Photographing Wildlife in the Heat

As a wildlife photographer, I’m used to spending long days outdoors in all types of weather conditions to capture the perfect shot. However, photographing wildlife during extreme heat waves can be downright brutal. With temperatures soaring well above 100°F, both human and animal are affected. Wildlife tends to become less active as they seek shade and cooler areas, while photographers struggle with staying hydrated, avoiding heat exhaustion, and protecting camera gear from overheating.

An Icy Treat for an American Crow
An Icy Treat for an American Crow

In my experience, there are a few key things to keep in mind when photographing wildlife in extreme heat:

Get an early start:

Begin photographing at first light when temperatures are cooler. Wildlife is often more active at dawn.

Take plenty of breaks and find shade:

Don’t push yourself to keep shooting in direct sun during the hottest part of the day. Find a shady tree or spot under an overhang to give yourself and your gear a rest. Drink plenty of fluids too.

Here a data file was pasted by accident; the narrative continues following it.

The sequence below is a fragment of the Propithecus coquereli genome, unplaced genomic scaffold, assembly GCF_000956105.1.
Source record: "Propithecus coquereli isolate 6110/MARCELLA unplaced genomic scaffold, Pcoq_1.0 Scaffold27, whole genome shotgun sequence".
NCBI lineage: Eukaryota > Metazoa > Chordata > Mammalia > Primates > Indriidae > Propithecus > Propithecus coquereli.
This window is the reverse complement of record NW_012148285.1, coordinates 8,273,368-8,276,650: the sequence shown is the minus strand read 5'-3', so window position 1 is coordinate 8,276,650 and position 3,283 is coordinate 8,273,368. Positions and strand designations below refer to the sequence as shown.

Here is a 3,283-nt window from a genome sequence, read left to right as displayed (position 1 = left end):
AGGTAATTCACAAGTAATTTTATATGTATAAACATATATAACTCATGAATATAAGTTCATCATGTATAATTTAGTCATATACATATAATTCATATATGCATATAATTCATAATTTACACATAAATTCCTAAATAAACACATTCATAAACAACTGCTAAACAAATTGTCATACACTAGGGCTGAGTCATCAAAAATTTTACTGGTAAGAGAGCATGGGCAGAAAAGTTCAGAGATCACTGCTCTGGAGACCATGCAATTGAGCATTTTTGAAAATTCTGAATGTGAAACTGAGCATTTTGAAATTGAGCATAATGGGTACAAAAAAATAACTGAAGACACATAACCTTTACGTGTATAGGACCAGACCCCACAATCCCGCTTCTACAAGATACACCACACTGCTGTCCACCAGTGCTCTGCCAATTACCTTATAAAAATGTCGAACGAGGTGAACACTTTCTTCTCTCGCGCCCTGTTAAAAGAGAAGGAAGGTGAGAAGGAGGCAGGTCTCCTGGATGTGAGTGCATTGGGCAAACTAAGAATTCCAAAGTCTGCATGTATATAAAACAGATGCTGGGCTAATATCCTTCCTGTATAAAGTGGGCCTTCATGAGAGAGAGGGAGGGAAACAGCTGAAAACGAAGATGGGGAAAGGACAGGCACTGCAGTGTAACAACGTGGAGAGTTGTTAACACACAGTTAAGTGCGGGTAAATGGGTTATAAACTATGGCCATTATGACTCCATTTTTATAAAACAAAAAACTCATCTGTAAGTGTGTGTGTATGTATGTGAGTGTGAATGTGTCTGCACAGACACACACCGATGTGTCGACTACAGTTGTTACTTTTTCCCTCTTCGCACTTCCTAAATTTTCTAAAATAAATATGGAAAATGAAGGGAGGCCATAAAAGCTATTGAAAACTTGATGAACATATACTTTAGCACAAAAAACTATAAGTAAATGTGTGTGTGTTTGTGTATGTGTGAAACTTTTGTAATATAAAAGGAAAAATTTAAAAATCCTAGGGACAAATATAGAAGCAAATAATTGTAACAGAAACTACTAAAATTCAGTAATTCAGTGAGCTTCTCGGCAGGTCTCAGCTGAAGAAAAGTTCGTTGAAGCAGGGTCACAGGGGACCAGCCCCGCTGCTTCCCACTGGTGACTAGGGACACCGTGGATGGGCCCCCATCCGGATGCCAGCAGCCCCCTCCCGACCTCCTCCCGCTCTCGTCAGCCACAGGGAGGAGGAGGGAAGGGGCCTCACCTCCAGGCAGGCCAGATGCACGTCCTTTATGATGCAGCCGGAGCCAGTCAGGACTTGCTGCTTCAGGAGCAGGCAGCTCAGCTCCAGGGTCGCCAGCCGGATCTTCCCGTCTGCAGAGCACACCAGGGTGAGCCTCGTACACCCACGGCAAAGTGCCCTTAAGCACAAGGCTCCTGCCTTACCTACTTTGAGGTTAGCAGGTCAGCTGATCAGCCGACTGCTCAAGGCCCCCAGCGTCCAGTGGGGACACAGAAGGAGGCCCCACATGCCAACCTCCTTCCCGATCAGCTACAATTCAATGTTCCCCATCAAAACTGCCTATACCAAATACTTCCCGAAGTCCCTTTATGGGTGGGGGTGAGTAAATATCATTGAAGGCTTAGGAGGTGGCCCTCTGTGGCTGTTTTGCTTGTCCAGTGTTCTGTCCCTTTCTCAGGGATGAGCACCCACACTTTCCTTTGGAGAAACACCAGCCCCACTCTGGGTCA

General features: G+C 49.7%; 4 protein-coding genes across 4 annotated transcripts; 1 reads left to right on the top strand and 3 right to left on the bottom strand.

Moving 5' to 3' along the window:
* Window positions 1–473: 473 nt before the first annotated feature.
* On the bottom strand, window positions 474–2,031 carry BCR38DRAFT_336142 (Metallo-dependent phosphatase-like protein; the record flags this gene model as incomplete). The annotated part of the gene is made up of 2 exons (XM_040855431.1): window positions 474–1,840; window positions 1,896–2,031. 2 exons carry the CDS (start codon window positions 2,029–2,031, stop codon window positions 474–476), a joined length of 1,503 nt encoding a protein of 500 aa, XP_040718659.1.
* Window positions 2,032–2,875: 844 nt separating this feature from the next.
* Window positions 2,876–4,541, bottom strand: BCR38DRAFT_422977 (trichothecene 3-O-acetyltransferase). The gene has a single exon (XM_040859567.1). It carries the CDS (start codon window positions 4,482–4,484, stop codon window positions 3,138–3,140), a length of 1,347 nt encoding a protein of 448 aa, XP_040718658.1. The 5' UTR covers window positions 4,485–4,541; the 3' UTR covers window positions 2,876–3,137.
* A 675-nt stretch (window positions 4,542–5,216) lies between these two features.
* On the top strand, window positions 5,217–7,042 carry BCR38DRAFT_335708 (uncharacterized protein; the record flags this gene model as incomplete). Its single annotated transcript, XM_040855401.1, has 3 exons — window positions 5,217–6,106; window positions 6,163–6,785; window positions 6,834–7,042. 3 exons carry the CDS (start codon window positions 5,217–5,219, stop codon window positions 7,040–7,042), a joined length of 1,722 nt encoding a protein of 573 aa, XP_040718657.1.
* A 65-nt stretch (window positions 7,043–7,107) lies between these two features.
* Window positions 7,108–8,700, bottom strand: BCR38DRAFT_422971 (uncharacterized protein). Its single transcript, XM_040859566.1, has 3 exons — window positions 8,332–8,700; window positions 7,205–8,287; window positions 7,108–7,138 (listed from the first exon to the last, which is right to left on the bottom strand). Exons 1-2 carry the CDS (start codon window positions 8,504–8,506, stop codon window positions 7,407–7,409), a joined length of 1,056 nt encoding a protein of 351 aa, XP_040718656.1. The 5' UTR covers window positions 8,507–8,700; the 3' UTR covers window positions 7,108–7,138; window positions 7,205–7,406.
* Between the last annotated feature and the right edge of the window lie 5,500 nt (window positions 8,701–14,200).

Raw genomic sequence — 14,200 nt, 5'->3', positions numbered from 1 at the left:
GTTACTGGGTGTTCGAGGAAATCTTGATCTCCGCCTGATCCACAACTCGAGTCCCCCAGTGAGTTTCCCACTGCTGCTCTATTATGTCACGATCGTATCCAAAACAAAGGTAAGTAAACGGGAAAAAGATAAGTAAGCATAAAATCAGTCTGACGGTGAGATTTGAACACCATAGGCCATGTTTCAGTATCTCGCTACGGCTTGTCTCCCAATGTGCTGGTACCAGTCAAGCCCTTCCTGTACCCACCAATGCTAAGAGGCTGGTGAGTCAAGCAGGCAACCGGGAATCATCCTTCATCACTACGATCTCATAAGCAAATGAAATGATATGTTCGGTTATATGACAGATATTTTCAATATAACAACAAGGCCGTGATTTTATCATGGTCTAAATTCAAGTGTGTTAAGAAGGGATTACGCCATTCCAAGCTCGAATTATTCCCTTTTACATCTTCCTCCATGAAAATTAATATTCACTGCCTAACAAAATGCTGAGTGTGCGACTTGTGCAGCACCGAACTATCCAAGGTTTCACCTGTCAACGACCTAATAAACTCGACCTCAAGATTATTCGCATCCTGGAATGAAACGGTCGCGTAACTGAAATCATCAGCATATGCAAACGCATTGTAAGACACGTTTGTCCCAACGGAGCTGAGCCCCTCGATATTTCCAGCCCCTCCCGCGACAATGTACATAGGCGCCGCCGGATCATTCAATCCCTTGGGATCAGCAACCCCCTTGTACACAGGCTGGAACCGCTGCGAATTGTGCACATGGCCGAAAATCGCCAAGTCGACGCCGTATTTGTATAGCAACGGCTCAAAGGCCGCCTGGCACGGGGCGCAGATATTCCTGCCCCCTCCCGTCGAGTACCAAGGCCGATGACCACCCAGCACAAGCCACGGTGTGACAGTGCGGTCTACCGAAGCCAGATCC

Be patient and stay alert:

Animals will be less visible but may still be active in cooler, shaded areas. Sit quietly and watch for movement. Early morning and late afternoon are best.

Protect your camera gear:

Direct sun and heat can damage electronics and cause issues. Use a lens shade, keep gear in the shade as much as possible, and avoid leaving your camera in a hot car.

Dress appropriately:

Lightweight, light-colored, breathable clothing will help keep you cooler. A wide-brimmed hat provides shade and sunglasses help reduce glare.

Know your limits:

Listen to your body. Heat exhaustion is a real danger in extreme heat. Be prepared to call it a day if you feel dizzy, nauseous, or unwell. Get indoors to somewhere cooler.

With proper preparation and some patience, you can still get amazing wildlife shots even during a heat wave. The key is taking it slow and staying as cool as possible. Don’t risk your health or safety just to get the photo. The animals will still be there when temperatures drop back down. Stay safe and happy shooting!

More Wildlife Photography Tips:

Bird Reflection Photography Tips

Advanced Tips For Spotting Deer From Vehicle